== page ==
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Alaia gets a french facelift

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    A fantastic starter Caramelized octopus ($28) with smoked paprika and harissa aioli


    With a career that encompasses several Michelin stars, Gilles Epié brings his talent to Alaia.


    I love you like a mango Dessert of mango soufflé glace ($21) is the perfect end to a day in the sun.


    A starter of Kona lobster ($49) over spinach with coconut milk and tobiko


    Saffron fish soup ($21) with crouton topped with Gruyère de Comté.

With chef Gilles Epié’s arrival at the Turtle Bay Resort as its new executive chef, Oahu now has three Michelin-star chefs in its midst. The other two are Maru Sushi founder Takeshi Kawasaki and Graham Elliot at Pounders at Polynesian Cultural Center. It’s quite a coup for the resort to bring Epié to the North Shore. He started his training at age 14 alongside chefs Alain Senderens and Alain Ducasse at Lucas-Carlton in Paris, then traveled the world to study global cuisine before returning to Paris. He gained fame at age 22 for being the youngest chef to have earned a Michelin star at Pavillon-Des-Princes in Paris in 1980. More Michelin stars followed at La Vieille Fontaine, his own restaurant Le Miravile, and La Petite Cour.

His career eventually led to Los Angeles where he introduced Provencal-style cooking to L’Orangerie and opened Chez Gilles before returning to Paris to run his own restaurant Citrus Etoile from 2005 to 2017, and to the United States again before arriving in the isles.

His new home is Alaia, the restaurant that replaced Kula Grille, part of a resort renovation that has introduced a world-class chic sophistication to the property, with plenty of open, yet cozy spaces in the lobby that invite guests to enjoy the evening entertainment or the glow of a fire pit. Meanwhile, the dining room has been refurbished with a clean, elegant global aesthetic with the sand and earth colors of a bedouin encampment, and a handful of wood-framed booths that add to the feeling of bringing the outdoors inside.

The resort’s North Shore setting comes with the need to accommodate patrons for whom there are few nice sit-down options for miles around, yet still want what they want. This puts Epié in the unique situation of serving guests who range from those who know his background and want the full French Michelin experience, to visitors with kids who just want a plateful of french fries, or who want a burger after coming in from the beach or pool. To his credit, he juggles both sets of expectations with the aplomb of someone who’s been immersed in the restaurant world all his life and understands hospitality means putting any vanity aside to accommodate all.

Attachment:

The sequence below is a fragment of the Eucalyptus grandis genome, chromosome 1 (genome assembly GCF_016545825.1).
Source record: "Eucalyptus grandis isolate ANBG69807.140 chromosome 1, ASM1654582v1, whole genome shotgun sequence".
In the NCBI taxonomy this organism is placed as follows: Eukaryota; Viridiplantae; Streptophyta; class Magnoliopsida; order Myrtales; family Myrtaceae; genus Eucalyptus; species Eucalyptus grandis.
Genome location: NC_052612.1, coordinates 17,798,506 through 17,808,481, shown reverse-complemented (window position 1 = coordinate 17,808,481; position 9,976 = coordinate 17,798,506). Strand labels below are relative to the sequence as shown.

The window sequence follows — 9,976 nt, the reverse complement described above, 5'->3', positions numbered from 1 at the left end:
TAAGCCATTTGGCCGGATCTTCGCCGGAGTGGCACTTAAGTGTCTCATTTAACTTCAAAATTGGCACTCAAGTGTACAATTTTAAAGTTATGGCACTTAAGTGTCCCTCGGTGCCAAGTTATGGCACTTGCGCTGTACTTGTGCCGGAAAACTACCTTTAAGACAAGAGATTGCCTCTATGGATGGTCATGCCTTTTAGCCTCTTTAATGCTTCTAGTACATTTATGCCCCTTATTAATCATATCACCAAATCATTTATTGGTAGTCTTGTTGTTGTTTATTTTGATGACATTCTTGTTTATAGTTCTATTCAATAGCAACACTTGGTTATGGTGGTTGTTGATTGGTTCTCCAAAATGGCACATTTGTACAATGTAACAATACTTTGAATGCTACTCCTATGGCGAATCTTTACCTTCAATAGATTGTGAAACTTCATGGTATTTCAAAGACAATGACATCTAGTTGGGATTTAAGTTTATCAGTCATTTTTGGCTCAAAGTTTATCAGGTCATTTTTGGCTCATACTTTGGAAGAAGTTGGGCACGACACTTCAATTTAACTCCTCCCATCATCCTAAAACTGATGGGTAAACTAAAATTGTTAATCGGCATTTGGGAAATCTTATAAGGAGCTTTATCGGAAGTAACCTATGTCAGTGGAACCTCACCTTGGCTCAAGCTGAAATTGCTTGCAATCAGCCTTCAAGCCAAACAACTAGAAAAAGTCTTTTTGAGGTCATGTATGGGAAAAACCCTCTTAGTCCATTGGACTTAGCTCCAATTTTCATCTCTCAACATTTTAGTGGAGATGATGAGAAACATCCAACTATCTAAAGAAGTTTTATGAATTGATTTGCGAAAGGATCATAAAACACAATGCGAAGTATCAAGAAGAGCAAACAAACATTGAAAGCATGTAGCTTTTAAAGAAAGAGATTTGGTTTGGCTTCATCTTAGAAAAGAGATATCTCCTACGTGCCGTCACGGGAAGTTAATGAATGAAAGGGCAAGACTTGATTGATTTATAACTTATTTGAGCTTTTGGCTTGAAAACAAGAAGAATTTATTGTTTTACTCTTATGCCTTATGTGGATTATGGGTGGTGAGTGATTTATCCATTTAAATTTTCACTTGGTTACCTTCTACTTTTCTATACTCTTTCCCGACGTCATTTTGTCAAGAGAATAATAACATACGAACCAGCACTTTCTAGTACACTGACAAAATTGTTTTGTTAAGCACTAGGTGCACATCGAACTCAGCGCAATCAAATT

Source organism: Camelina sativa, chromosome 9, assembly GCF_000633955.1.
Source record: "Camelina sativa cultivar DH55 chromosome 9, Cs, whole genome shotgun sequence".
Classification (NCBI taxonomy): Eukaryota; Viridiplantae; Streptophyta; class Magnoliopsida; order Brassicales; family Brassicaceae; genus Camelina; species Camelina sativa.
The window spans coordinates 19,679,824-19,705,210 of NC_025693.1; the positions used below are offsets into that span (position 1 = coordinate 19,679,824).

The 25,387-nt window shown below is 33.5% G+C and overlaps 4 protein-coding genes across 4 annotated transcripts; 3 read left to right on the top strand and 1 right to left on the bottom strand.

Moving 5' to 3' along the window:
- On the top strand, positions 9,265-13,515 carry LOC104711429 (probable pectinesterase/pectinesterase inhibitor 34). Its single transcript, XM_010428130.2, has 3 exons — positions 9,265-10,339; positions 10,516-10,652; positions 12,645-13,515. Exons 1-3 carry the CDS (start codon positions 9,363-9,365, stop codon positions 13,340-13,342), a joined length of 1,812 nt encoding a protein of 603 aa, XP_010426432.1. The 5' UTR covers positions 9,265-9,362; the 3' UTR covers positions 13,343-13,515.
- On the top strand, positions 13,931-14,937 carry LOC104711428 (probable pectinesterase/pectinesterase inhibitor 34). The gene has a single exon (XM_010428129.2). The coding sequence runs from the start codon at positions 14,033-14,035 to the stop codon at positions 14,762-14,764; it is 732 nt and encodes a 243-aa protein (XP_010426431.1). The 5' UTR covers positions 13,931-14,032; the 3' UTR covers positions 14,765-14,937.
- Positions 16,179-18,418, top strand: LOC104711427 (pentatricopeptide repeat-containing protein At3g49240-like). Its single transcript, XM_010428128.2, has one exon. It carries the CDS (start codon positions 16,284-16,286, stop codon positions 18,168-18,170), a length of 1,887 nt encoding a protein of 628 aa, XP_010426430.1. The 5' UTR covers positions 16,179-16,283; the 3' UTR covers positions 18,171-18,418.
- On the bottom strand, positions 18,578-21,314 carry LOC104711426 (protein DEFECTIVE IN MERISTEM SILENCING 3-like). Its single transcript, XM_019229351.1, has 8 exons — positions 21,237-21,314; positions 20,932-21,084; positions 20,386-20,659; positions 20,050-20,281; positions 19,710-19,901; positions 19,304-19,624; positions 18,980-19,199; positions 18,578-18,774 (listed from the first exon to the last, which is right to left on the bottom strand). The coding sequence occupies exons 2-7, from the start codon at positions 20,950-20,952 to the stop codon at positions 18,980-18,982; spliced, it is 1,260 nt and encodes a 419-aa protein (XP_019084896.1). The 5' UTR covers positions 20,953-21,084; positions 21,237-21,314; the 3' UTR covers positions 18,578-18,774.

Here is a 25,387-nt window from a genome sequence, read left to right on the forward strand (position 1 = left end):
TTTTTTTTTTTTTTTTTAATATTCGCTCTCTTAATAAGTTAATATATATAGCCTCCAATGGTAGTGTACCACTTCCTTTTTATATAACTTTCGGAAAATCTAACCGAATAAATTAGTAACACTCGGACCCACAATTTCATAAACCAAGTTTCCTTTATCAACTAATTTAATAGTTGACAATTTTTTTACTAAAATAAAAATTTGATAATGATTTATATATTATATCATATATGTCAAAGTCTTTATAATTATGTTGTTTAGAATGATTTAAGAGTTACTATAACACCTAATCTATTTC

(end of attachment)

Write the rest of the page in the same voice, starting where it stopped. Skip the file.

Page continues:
My dinner guest laughed at me for “ordering Italian pasta at a French restaurant.” But, hey, it was one of the dishes I was craving, and intended or not, I don’t think of Alaia as being a French restaurant. Since moving to this country, Epié has been recognized for creating modern French dishes with America’s melting pot influences and a regional, sustainable ethic, with veggies straight from the property’s farm.

It’s tempting to start overeating right away when you’re presented with ciabatta-style dinner rolls and La Conviette French butter in its bonbon-style wrapper.

From there, it’s perfectly fine to graze on starters that are generously portioned and share a main plate. Starters range from Italian burrata ($26) graced with baby tomatoes, pomegranate and basil, to a composed salad of cooked spinach topped with sweet Kona lobster ($49) and crunchy tobiko, sitting in a pool of coconut milk with an accent of wasabi.

Also from the sea is a refreshing dish of baby rock shrimp ($26) and diced avocado marinated in citrusy leche de tigre like classic Peruvian ceviche. Two more starters not to be missed are the caramelized octopus ($28) accented with smoked paprika and harissa aioli, accompanied by a lightly mashed salad of baby potatoes, and my favorite dish of the evening, the saffron fish soup, meaai kai kopa ($21). The chef does not skimp on the saffron, and flaked ono, ahi and mahimahi add to the soup’s rich body, with fillets of mahi giving its final heft. As much as I tried to resist filling up on bread here, once again, a giant “crouton” blanketed in Gruyère de Comté was my downfall.

Seafood comprises half the entrées, and these dishes seemed most pedestrian just because so many restaurants offer preparations similar to a sake-soy shutome ($30) and pulehu ahi with tamari ($45).

The simplicity of preparations is understandable given Epié is still in the getting-to-know-you stage in working with local fish and other homegrown ingredients.

I was most drawn to the filet mignon ($50) with Parmesan and peppercorn sauce, and satisfying linguini bolognese ($28) that combined pork and beef in a fresh, light tomato sauce, finished with shaved Parmesan.

You can add sides of french fries ($10), roasted asparagus ($11), mashed potatoes ($11), candied sweet potatoes ($16), grilled squash and zucchini ($10), and other veggies to round out your meal.

Desserts included a Valrhona chocolate cake ($18) and mango soufflé glacé ($21), a refreshing frozen custard topped with a layer of mango and a sprinkling of lime zest that gave it a pretty confetti finish.


Turtle Bay Resort
57-091 Kamehameha Hwy., Kahuku

Food: ***½
Service: ****
Ambiance: ****
Value: ***½
Call: 866-475-2569
Hours: Breakfast 6:30-10:30 A.M., Dinner 5-9:30 P.M
Prices: Dinner about $100 to $120 for two without alcohol

Nadine Kam’s restaurant visits are unannounced and paid for by Honolulu Star-Advertiser. Follow Nadine on Instagram (@nadinekam) or on YouTube (

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